Several Impressionist paintings are coming home for the occasion.
By the standards of even the most feverish of Monet fans, the standing display of the Impressionist master at Boston’s Museum of Fine Arts is pretty damn good. On any given visit, you’re likely to see 10 or 12 at a time — luminous grainstacks, shimmering waterlilies, a mountain glade, and more often than not, that gleefully bizarre portrait of Camille, the painter’s wife, swathed in a demonic kimono.
So how would you feel about seeing, say, 35 Monet paintings all at once? That’s the full complement of the museums’ holdings. Out they’ll come in April, reunited for the first time in a quarter century [ . . . ]
For a few years now, the wines of a small pocket of France have been the toast of the sommelier and wine shop owner community. But for most, Jura means very little (and no, we’re not talking about the Scotch whisky). It’s almost as though industry types have been trying to keep the secret, safeguarding a small but delicious supply of funky French wine just for themselves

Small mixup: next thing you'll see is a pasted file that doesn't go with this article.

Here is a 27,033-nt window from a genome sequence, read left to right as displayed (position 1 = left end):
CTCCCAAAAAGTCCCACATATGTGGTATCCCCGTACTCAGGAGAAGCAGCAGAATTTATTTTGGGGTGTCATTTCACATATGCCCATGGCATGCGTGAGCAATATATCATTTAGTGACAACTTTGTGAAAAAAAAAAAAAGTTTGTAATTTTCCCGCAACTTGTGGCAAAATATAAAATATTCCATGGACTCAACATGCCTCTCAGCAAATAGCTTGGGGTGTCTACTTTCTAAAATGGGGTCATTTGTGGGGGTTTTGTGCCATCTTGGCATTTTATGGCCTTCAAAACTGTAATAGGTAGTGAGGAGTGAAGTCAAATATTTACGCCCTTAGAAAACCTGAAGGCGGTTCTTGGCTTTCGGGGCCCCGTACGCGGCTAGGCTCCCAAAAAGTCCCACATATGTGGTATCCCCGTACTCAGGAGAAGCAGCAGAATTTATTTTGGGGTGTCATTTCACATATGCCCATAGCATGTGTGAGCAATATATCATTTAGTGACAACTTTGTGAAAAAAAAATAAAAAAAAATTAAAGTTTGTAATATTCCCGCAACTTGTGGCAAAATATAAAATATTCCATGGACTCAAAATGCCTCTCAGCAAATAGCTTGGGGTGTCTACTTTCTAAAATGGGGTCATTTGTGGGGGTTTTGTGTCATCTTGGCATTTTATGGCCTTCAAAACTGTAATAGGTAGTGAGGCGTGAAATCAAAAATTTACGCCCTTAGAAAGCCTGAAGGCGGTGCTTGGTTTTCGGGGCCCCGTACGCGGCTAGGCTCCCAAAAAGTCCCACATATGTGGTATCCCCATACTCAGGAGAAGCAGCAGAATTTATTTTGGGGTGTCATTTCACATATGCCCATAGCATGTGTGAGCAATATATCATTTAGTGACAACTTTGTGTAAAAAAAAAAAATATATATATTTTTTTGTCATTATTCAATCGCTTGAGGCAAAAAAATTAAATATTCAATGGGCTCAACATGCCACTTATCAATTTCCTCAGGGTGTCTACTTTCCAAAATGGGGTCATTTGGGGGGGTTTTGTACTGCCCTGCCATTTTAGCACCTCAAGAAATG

Jura rests in the north of France, between the exalted vineyards of Burgundy and the Swiss border. Expectedly, it’s a bit chillier here, and there’s a nice mix of clay soils down low and sought-after limestone soils higher up. The “jura” name comes from a Celtic word for forest and there’s even a resident mountain range sporting the name. Continue reading “Jura, the French Wine Region You’ve (Probably) Never Heard of “→